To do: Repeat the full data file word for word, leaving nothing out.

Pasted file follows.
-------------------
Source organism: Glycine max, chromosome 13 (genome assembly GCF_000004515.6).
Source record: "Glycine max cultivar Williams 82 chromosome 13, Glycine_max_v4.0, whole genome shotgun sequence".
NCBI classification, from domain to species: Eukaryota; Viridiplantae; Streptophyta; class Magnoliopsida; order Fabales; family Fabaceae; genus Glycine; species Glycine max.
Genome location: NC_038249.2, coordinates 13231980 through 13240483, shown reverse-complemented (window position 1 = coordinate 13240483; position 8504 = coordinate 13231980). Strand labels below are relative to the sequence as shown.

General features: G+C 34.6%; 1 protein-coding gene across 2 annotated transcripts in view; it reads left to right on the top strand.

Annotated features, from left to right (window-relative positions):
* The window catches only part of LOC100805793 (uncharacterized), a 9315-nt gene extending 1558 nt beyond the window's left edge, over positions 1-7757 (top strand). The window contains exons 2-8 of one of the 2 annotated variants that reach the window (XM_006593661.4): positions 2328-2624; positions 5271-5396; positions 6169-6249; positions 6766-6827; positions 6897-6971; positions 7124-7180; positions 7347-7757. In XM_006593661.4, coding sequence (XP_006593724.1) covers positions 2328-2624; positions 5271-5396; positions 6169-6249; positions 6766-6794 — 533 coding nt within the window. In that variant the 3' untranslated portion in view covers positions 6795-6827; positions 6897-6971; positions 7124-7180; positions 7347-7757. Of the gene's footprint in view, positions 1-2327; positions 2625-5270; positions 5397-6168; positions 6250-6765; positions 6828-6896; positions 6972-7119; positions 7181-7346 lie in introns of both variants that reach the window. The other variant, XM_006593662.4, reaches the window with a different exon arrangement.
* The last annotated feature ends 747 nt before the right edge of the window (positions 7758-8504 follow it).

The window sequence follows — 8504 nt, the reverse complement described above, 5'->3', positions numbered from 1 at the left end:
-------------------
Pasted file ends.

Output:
Source organism: Glycine max, chromosome 13 (genome assembly GCF_000004515.6).
Source record: "Glycine max cultivar Williams 82 chromosome 13, Glycine_max_v4.0, whole genome shotgun sequence".
NCBI classification, from domain to species: Eukaryota; Viridiplantae; Streptophyta; class Magnoliopsida; order Fabales; family Fabaceae; genus Glycine; species Glycine max.
Genome location: NC_038249.2, coordinates 13231980 through 13240483, shown reverse-complemented (window position 1 = coordinate 13240483; position 8504 = coordinate 13231980). Strand labels below are relative to the sequence as shown.

General features: G+C 34.6%; 1 protein-coding gene across 2 annotated transcripts in view; it reads left to right on the top strand.

Annotated features, from left to right (window-relative positions):
* The window catches only part of LOC100805793 (uncharacterized), a 9315-nt gene extending 1558 nt beyond the window's left edge, over positions 1-7757 (top strand). The window contains exons 2-8 of one of the 2 annotated variants that reach the window (XM_006593661.4): positions 2328-2624; positions 5271-5396; positions 6169-6249; positions 6766-6827; positions 6897-6971; positions 7124-7180; positions 7347-7757. In XM_006593661.4, coding sequence (XP_006593724.1) covers positions 2328-2624; positions 5271-5396; positions 6169-6249; positions 6766-6794 — 533 coding nt within the window. In that variant the 3' untranslated portion in view covers positions 6795-6827; positions 6897-6971; positions 7124-7180; positions 7347-7757. Of the gene's footprint in view, positions 1-2327; positions 2625-5270; positions 5397-6168; positions 6250-6765; positions 6828-6896; positions 6972-7119; positions 7181-7346 lie in introns of both variants that reach the window. The other variant, XM_006593662.4, reaches the window with a different exon arrangement.
* The last annotated feature ends 747 nt before the right edge of the window (positions 7758-8504 follow it).

The window sequence follows — 8504 nt, the reverse complement described above, 5'->3', positions numbered from 1 at the left end: